This picture also shows another problem common to these cheap radio designs - the mechanical lash of the tuning system. A slide rule dial 2 inches across is hard enough to tune in a packed urban environment, but the plastic gear poking out from underneath the dial background reveals another issue: the mechancial hysteresis of the tuning mechanism is terrible. They did things right with the spring on the end of the dial cord - but threw it all away when they used the gears without similar mechanical coupling. To make matters worse - the dial BACKWARDS - turning the tuning to the right makes the pointer go left, and vice versa. So just TRY and get this thing centered on an IBOC station - enough to eliminate the sideband hiss! Not fun.
Bottom line on the "Bratz" radio? The narrow ceramic filter got rid of KSKY, and there is a hint of 590 KLBJ in the background. The radio went from +/-40 kHz to pretty darn selective with one change.
By the way - my criticism of the Bratz radio in NO WAY reflects my opinion of Malese. The radio is marginal - but Malese and her mom and sister are top notch friends!
I didn't take a picture of the outside of this thing - it is just a flashlight about 6 inches long. It is probably designed to be tossed into camping gear or a car and forgotten until needed. Better hope the batteries are fresh!
Pretty much the same thing as the "Bratz" radio. Here, I got a good number off the IC. Application diagram is below that pretty much confirmed what I already knew from looking at the parts. You can see the ferrite bar under the board, again about an inch and a half. To the left of the IC, there is a yellow ceramic filter for AM, and a 280 kHz ceramic filter for FM. This one was definitely 80 kHz wide on the AM bandwidth. Again, AM oscillater coil, FM oscillater and antenna coils, this one used a brown FM discriminator coil. Here is the application diagram for the CD2003GP:
No surprises here, except that the ground connection of the ceramic filters is actually connected to VCC! This does make it easy, however, to find radios designed with the CD2003 - even if they hide the IC part number. The Ultronic designers omitted the bandpass filter on the FM antenna, and used a coil instead of ceramic discriminator on pin 10 for quadrature.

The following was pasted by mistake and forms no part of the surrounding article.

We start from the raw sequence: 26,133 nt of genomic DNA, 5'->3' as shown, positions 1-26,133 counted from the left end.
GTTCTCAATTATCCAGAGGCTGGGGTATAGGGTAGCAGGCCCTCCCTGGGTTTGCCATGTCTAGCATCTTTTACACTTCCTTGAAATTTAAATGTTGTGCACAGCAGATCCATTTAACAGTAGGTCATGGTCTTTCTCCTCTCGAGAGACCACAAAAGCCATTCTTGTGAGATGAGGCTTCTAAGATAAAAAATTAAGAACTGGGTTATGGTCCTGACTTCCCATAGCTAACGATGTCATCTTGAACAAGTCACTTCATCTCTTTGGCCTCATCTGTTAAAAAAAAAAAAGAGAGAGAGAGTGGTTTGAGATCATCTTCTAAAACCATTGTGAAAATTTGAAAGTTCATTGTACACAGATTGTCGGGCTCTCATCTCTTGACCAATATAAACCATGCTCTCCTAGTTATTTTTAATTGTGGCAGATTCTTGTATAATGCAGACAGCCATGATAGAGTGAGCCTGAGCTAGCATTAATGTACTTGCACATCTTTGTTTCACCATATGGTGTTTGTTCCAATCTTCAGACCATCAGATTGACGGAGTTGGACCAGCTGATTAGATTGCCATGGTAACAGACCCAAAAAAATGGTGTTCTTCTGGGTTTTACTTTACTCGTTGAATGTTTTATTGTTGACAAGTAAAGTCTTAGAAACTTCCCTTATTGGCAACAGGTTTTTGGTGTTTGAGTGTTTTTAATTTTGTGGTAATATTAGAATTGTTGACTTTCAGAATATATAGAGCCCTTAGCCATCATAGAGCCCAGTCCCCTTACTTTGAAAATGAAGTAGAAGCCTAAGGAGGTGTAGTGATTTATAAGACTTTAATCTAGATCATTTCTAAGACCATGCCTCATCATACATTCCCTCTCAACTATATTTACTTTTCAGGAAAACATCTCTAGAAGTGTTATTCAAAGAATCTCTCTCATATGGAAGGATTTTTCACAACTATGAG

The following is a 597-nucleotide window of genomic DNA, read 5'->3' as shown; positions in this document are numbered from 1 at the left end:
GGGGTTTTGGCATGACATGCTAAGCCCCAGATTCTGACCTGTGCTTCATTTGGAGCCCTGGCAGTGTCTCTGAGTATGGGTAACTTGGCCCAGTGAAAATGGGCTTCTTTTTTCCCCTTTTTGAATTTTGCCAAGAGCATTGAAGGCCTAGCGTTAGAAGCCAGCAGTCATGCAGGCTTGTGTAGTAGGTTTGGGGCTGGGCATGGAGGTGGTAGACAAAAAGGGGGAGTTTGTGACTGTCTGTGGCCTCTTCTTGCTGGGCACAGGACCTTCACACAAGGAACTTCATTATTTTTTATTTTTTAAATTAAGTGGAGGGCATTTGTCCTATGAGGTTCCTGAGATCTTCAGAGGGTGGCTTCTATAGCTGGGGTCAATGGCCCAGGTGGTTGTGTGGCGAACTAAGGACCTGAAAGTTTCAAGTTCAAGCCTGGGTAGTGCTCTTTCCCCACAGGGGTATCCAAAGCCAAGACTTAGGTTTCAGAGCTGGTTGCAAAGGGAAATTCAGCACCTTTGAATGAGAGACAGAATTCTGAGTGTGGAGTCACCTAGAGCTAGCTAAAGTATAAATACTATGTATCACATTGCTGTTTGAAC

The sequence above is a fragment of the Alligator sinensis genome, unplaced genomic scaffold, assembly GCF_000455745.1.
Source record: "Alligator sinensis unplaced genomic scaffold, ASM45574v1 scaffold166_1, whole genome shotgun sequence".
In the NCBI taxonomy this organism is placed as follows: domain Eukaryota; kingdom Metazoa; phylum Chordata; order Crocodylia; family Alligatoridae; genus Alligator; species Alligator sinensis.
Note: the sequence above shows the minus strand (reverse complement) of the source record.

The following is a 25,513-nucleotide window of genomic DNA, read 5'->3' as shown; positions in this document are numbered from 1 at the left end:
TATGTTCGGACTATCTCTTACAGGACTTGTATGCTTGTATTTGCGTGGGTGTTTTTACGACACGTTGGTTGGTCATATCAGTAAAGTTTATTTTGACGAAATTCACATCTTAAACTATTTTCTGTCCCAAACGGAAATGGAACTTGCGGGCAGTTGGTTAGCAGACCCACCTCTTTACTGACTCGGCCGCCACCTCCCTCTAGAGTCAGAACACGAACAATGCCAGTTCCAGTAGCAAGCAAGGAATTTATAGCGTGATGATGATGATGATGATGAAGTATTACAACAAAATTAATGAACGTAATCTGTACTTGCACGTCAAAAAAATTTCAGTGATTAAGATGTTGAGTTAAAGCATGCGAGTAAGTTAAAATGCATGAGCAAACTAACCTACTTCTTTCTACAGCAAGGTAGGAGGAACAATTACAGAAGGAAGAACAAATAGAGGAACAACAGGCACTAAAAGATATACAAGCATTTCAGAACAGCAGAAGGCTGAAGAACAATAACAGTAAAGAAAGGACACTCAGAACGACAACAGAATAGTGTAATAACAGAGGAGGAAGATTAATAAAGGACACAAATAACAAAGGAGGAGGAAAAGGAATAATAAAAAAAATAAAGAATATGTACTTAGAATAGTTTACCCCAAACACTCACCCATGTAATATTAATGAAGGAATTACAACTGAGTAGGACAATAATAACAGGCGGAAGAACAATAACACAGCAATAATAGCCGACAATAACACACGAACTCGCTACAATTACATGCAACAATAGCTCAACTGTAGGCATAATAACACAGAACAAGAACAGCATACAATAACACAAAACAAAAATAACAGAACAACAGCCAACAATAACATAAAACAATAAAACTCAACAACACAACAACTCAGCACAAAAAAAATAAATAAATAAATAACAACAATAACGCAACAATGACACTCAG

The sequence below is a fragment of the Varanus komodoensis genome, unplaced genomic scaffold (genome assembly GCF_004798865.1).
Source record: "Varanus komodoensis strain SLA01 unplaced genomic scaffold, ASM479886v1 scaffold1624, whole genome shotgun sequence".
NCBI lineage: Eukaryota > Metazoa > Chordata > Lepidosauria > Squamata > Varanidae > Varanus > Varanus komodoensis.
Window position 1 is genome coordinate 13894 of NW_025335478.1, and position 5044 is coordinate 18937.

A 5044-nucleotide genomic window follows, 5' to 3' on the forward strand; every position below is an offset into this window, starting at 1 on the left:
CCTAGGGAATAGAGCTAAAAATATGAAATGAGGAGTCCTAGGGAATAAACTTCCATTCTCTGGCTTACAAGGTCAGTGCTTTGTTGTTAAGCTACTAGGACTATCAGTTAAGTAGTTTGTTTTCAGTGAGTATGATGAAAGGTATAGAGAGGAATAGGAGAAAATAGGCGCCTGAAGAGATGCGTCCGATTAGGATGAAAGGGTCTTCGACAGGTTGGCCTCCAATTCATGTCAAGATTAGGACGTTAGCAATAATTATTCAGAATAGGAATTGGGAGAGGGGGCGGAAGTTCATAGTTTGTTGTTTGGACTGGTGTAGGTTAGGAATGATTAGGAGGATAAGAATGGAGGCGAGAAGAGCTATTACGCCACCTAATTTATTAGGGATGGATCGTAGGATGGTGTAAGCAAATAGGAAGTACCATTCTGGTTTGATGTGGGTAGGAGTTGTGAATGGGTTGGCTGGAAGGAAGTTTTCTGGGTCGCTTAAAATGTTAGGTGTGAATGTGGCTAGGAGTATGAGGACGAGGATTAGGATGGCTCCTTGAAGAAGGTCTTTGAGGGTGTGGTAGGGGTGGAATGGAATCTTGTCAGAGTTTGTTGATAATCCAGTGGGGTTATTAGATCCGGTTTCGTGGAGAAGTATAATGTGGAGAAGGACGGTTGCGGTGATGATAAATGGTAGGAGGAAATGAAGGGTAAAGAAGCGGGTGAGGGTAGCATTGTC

Mechanically, I actually prefer tuning this unit to the "Bratz" radio - I got a round dial directly coupled to the tuning shaft - at least there is no hysteresis and it stays tuned where I left it.
My late father was on dialysis, and the center would occasionally give premiums away to patients. Most of which ended up in my daughter's Christmas stocking - as he had little use for them.
This radio was a real education in the lenths people will go to - to save money. I was only able to get a partial part number off the IC, but I got enough to know the manufacturer was Sanyo. The strange thing is - this is probably a premium part designed for much better receivers! It has enough pins to be a stereo radio chip, but the radio is mono. ALL of this company's IC's have provisions for ceramic filters - note that there are NONE - not a single ceramic filter AM or FM!!! The connections are bypassed by capacitors, which makes the IF amplifier in the chip essentially a wideband RF amplifier. Also a shock - ONE gang AM and ONE gang FM!!!
This threw me for a loop, and then I looked at the data sheets for some of these IC's and realized how they pulled this off. AM is a tuned RF radio. All of the selectivity is being accomplished by the Q of the ferrite - they route that directly to the IF amplifier and you have a glorified crystal radio.
FM fared little better - there is NO FM antenna coil. The antenna is left broadband , all of the selectivity is accomplished by the oscillator coil. At least they allow the IC to convert to an IF frequency, but bypassing the ceramic filter makes the FM tuner less than a superhet design as well. I have NO idea how they accomplished FM detection.